In the case at bar, there is no question that privity between Spouses Magno and Brisson is lacking. Brisson is not merely an additional party, the inclusion of whom would still enable the application of conclusiveness of judgment on her. She is a third party whose rights were not properly ventilated in the original action for ejectment or in the 1997 petition for certiorari before the CA, hence the application of the rule on res judicata should not be enforced.

Petitioners' motion to compel surrender of title was the first time Brisson was involved in this case. The Court notes that Brisson was not a party to the proceedings for the annotation of levy despite the fact that the title to the subject properties were in her name. Thus, even though conclusiveness of judgment may have bound Spouses Magno, the same cannot bind Brisson. Insofar as she is concerned, the January 15, 1997 CA decision cannot operate against her with respect to matters in issue or points controverted including the ruling that petitioners are entitled to the annotation of the levy on the TCTs of the subject properties. Her right over the subject properties is thus dissimilar to that of Spouses Magno, Gary, as the latter's right pertains only to half of the proceeds, which would only come to fruition upon the sale of the subject properties, whereas respondent Brisson's right pertains to actual ownership of the subject properties by title. There is no substantial identity of parties as there is no community of interest between the parties in the first case and the party in the second case albeit the latter was not impleaded in the first case.[47]

Even the principle of the "law of the case" is inapplicable. The said principle is the practice of courts in refusing to reopen what has been decided. It means that whatever is once irrevocably established as the controlling legal rule or decision between the same parties in the same case continues to be the law of the case, whether correct on general principles or not, so long as the facts on which such decision was predicated continue to be the facts of the case before the court.[48] Again, it is not the same parties that are involved here and the facts as to Brisson are not the same as those that are applicable to Spouses Magno.

Based on the foregoing discussion, the CA is correct in upholding the RTC-Manila's ruling denying the motion to surrender the title to the subject properties.

No violation of petitioners' rights as
purchasers of the subject properties


As already pointed out, the writ of execution issued in favor of petitioners is void. Consequently, the eventual sale of the subject properties should also be held null and void. Be that as it may, there is another reason to declare the sale as null and void, hence, no violation of petitioners' rights as purchasers.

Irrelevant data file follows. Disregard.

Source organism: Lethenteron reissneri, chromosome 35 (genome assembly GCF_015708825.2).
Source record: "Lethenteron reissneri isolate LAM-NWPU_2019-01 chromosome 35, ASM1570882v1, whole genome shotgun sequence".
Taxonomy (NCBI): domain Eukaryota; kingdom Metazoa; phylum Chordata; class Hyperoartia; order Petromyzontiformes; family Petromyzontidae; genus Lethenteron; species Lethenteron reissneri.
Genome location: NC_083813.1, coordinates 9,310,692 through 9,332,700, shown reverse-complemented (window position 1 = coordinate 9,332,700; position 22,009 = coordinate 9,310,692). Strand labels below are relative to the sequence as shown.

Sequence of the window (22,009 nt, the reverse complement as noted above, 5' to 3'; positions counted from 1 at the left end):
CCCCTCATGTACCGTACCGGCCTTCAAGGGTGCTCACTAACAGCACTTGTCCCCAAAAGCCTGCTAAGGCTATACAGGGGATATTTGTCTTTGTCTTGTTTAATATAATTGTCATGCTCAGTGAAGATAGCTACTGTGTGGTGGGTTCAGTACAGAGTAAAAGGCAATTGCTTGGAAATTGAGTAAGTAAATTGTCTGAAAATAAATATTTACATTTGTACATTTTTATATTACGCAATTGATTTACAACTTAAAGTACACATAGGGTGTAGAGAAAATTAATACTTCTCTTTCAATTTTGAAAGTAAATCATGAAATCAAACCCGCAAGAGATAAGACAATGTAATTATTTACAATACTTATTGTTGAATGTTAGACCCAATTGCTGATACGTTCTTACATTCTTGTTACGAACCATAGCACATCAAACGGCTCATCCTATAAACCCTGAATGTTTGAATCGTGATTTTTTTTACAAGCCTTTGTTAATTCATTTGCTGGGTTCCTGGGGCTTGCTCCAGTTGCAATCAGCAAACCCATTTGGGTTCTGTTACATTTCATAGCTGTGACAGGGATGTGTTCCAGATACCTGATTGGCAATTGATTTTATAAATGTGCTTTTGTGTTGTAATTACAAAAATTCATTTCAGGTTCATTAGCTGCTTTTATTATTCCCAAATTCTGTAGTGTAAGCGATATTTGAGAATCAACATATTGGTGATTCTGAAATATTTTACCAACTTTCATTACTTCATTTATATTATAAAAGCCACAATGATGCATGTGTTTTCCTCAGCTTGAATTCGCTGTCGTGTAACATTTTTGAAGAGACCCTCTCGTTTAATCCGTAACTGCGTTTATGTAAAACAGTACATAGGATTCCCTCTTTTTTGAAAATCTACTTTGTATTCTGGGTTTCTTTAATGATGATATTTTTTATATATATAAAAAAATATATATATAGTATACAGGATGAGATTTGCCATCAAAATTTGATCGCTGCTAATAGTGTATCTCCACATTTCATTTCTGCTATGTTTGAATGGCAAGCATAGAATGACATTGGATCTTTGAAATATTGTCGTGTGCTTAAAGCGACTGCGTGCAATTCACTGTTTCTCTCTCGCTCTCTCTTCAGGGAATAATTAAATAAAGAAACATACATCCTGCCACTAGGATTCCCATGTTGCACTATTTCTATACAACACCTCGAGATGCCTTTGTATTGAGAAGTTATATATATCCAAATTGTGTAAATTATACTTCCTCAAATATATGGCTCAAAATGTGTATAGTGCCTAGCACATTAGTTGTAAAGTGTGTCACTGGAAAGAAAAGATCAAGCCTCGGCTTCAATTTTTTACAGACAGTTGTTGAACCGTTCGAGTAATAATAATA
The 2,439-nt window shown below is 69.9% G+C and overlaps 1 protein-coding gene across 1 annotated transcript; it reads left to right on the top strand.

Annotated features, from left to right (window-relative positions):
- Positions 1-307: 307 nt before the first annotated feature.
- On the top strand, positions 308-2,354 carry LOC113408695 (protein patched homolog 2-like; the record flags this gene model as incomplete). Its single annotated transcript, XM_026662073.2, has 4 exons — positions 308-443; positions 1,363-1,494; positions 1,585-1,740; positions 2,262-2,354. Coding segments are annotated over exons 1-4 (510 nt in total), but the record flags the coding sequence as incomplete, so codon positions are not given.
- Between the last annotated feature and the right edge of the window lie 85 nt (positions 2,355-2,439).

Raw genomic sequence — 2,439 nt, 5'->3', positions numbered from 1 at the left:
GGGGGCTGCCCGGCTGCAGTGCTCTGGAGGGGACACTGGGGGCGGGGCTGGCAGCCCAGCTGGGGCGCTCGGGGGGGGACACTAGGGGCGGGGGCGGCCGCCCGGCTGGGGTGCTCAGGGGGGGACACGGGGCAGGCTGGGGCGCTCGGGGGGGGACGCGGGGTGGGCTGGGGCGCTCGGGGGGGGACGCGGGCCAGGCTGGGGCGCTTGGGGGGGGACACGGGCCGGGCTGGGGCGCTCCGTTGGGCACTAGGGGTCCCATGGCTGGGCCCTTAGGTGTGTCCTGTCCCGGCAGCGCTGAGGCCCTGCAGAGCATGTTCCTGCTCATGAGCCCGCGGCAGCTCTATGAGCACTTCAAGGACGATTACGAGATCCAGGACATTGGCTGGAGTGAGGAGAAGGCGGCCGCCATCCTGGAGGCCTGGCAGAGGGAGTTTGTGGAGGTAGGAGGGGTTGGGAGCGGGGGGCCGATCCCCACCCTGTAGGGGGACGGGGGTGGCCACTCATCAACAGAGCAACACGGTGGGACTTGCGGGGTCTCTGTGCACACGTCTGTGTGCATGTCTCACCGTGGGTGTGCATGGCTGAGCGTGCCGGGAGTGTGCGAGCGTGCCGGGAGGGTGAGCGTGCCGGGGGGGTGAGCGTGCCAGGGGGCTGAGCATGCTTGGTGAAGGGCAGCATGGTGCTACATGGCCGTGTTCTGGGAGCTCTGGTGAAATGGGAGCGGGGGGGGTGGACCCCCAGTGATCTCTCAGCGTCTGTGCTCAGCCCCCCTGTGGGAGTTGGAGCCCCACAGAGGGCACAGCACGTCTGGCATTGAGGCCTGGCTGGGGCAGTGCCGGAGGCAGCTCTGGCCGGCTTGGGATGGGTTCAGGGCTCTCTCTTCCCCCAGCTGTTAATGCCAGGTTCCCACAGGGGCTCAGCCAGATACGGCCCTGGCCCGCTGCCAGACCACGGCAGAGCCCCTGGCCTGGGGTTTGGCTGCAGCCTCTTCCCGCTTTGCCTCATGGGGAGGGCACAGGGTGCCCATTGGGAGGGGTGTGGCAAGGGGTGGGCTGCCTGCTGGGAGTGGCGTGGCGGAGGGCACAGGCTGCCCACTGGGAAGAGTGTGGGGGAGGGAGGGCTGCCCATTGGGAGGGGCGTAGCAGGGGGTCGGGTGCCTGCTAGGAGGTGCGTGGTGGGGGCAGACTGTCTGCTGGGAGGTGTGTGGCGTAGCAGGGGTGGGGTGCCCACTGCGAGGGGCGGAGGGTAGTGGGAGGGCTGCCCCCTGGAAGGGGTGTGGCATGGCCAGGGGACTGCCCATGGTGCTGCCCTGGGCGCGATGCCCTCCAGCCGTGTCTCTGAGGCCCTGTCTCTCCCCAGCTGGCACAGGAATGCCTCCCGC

The right of Spouses Magno comes from the decision on the compromise agreement dated April 19, 1991. As repeatedly alluded to in this, resolution, the said document explicitly gives to respondent Gary George half of the proceeds of the sale of the subject properties. The practical effect of the compromise agreement between the Luma cases and respondent Gary George was the latter's entitlement to the proceeds of the sale only.

A judgment embodying a compromise agreement is entered into by the parties in which they make reciprocal concessions to terminate a litigation already instituted. If not contrary to law or public policy or public order, it has all the force and effect of any other judgment, conclusive upon the parties and their privies, and is immediately executory.[49]

However, a hurdle for the petitioners in executing the decision on compromise agreement was the lack of writ of execution enforcing the same.

A decision on compromise agreement becomes a judgment that is subject to execution in accordance with the Rules.[50]

Even assuming that there was a writ implementing the decision on the compromise agreement, the writ of execution must conform to the judgment to be executed and adhere strictly to the very essential particulars. An order of execution which varies the tenor of the judgment or exceeds the terms thereof is a nullity. Indeed, where the execution is not in harmony with the judgment which gives it life, and in fact exceeds it, the execution has pro tanto no validity. To maintain otherwise would be to ignore the constitutional provision against depriving a person of his property without due process of law.[51] Indeed, when a judgment has become final and executory, it becomes immutable and unalterable. Any amendment or alteration which substantially affects a final and executory judgment is null and void for lack of jurisdiction, including the entire proceedings held for that purpose.

In the instant case, petitioners are only stepping into the shoes of respondent Gary George, who then is theoretically executing the decision on compromise agreement. For reference, the whole decision upon compromise agreement states:
COME NOW the parties with their respective counsels, unto this Honorable Court, respectfully submit the herein Compromise Agreement for the approval of the Honorable Court and further states:

1. That the plaintiffs and the defendant have agreed to terminate the above-entitled case under the following terms and conditions: